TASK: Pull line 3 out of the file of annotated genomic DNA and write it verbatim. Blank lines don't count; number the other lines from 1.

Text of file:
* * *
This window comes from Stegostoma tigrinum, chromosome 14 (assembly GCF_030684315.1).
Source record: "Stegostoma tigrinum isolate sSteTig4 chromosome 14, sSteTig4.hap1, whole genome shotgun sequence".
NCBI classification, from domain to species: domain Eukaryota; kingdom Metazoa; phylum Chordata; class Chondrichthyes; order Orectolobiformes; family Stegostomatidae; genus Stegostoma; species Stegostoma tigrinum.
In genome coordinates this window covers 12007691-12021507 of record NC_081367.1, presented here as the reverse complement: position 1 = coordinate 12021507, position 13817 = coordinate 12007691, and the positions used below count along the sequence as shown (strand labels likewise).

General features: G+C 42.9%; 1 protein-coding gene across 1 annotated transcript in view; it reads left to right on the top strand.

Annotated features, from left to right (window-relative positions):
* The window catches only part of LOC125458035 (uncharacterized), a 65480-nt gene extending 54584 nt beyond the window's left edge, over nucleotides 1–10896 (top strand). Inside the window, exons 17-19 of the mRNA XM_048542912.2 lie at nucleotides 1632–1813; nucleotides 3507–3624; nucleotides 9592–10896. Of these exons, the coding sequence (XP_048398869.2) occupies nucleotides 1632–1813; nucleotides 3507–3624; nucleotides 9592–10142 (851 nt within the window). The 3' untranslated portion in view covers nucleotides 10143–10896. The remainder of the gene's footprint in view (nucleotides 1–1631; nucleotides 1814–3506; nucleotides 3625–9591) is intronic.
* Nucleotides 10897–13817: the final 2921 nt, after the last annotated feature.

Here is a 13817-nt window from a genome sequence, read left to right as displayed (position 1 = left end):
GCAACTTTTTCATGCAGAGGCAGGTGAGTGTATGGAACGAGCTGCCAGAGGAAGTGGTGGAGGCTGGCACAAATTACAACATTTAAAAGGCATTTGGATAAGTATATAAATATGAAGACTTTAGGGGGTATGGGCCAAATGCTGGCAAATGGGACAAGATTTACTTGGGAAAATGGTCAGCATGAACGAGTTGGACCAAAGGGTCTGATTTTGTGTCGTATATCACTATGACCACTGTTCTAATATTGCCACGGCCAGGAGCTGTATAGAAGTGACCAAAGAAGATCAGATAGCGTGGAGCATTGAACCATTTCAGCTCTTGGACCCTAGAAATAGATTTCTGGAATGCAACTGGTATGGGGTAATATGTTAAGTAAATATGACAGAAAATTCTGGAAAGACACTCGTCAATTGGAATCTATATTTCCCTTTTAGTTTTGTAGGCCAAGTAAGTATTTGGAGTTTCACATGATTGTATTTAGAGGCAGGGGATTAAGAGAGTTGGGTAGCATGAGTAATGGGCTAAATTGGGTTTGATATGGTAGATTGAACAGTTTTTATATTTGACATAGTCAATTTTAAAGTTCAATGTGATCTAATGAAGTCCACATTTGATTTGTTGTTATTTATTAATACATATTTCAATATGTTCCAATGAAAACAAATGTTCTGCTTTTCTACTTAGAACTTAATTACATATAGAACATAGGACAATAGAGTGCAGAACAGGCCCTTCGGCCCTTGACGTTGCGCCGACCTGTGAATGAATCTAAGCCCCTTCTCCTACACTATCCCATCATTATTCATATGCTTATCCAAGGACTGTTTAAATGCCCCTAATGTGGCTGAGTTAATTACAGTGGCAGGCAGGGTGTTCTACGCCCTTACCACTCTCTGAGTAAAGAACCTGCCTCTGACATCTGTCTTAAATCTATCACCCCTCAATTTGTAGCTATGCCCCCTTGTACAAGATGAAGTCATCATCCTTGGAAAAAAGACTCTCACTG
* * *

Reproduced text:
NCBI classification, from domain to species: domain Eukaryota; kingdom Metazoa; phylum Chordata; class Chondrichthyes; order Orectolobiformes; family Stegostomatidae; genus Stegostoma; species Stegostoma tigrinum.